The only other fireworks happened to suspected alleged cheater Justin Lois who in also round 5 got hysterically cornered by his opponent who took pictures of their entire game in a feeble attempt to manufacture a gotcha and get Justin kicked out. This exposed a potential flaw with the card system; as a player if they know their opponent has 2 yellow cards could potentially force a 3 card, even if it means they get one too for bad behavior. I can’t say this was what Justin Lois round 5 opponent was trying to do, but judging by his antics and the judges sticking at the table for almost the entire match you have to wonder.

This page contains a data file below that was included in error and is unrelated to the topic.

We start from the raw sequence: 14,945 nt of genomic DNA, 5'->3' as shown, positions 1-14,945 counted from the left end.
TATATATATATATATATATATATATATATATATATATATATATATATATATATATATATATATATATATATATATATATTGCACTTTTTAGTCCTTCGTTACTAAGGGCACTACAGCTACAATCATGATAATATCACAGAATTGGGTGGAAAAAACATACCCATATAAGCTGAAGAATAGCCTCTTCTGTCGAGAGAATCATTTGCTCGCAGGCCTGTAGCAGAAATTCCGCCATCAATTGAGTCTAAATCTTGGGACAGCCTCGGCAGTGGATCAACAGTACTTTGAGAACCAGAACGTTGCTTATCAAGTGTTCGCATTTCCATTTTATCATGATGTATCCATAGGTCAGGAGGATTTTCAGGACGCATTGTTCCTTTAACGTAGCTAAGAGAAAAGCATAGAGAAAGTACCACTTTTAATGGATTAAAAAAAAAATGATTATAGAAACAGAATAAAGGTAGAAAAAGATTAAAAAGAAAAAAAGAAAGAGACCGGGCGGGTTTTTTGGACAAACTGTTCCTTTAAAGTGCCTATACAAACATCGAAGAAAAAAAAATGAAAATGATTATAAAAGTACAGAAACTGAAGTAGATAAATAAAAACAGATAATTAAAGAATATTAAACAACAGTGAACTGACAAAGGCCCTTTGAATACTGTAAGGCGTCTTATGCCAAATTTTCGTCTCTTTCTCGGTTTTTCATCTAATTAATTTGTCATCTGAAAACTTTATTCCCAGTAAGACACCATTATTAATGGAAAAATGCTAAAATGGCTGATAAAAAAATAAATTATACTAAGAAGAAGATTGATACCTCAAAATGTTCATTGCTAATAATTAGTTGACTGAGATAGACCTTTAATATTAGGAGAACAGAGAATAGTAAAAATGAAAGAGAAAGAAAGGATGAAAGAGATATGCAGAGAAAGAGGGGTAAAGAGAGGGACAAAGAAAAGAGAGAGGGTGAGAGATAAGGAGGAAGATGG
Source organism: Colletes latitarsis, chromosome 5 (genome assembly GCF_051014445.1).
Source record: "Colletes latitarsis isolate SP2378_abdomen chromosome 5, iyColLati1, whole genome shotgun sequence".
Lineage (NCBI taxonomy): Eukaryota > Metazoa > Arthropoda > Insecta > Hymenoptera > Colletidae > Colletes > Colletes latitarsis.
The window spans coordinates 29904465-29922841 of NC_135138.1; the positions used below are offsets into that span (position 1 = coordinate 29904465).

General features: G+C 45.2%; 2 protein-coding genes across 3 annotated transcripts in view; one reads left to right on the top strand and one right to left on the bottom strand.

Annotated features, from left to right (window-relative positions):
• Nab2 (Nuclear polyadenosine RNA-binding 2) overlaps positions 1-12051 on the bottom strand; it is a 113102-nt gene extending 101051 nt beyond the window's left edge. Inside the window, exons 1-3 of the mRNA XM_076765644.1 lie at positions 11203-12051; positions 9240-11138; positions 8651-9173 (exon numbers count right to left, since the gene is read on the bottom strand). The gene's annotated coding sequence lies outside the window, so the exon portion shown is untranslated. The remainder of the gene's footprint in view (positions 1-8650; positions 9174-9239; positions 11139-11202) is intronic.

This though wouldn’t be the end of Justin Lois drama as his ghost round match up against TJ Lanigan was showcase in player fatigue. It all started friendly enough, but as the game tightened and the game started to slip from TJ, both of players put away the chummy play and brought out the claws instead. The tipping point came as TJ attempted some hail Mary plays while not explaining himself well enough, only leaving both Justin and the Judges befuddled trying to understand him. Karma though might have played a role, as an improbable overwatch roll was made by Justin, causing TJ to attempt more mind jujitsu, pleading his losing case to an audience who didn’t want to listen. In TJ’s defense it does sounds like Justin was agreeing to things and then taking back things when it no longer suited him; either way Justin would face the Siegler freight train in the quarterfinals and any chance of him winning the event quickly ended.